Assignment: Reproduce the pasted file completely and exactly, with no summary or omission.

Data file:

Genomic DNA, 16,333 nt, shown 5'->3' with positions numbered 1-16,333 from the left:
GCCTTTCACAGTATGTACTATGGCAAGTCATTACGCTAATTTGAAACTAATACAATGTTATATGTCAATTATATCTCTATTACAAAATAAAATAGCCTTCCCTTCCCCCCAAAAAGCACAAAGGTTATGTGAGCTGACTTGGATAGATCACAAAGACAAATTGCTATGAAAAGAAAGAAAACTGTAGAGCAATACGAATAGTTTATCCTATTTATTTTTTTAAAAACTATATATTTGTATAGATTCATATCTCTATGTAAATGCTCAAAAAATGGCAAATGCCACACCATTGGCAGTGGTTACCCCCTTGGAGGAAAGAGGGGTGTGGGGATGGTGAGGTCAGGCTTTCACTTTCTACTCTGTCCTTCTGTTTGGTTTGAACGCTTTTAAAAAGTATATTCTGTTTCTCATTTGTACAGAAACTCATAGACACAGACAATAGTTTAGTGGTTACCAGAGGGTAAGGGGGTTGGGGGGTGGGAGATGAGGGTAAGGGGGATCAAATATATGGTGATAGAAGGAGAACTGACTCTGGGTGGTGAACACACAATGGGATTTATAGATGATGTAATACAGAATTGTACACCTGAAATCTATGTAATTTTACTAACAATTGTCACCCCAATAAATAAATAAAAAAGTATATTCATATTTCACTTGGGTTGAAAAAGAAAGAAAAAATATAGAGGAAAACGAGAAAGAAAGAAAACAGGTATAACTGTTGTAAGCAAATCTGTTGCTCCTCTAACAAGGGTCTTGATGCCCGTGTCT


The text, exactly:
Genomic DNA, 16,333 nt, shown 5'->3' with positions numbered 1-16,333 from the left:
GCCTTTCACAGTATGTACTATGGCAAGTCATTACGCTAATTTGAAACTAATACAATGTTATATGTCAATTATATCTCTATTACAAAATAAAATAGCCTTCCCTTCCCCCCAAAAAGCACAAAGGTTATGTGAGCTGACTTGGATAGATCACAAAGACAAATTGCTATGAAAAGAAAGAAAACTGTAGAGCAATACGAATAGTTTATCCTATTTATTTTTTTAAAAACTATATATTTGTATAGATTCATATCTCTATGTAAATGCTCAAAAAATGGCAAATGCCACACCATTGGCAGTGGTTACCCCCTTGGAGGAAAGAGGGGTGTGGGGATGGTGAGGTCAGGCTTTCACTTTCTACTCTGTCCTTCTGTTTGGTTTGAACGCTTTTAAAAAGTATATTCTGTTTCTCATTTGTACAGAAACTCATAGACACAGACAATAGTTTAGTGGTTACCAGAGGGTAAGGGGGTTGGGGGGTGGGAGATGAGGGTAAGGGGGATCAAATATATGGTGATAGAAGGAGAACTGACTCTGGGTGGTGAACACACAATGGGATTTATAGATGATGTAATACAGAATTGTACACCTGAAATCTATGTAATTTTACTAACAATTGTCACCCCAATAAATAAATAAAAAAGTATATTCATATTTCACTTGGGTTGAAAAAGAAAGAAAAAATATAGAGGAAAACGAGAAAGAAAGAAAACAGGTATAACTGTTGTAAGCAAATCTGTTGCTCCTCTAACAAGGGTCTTGATGCCCGTGTCT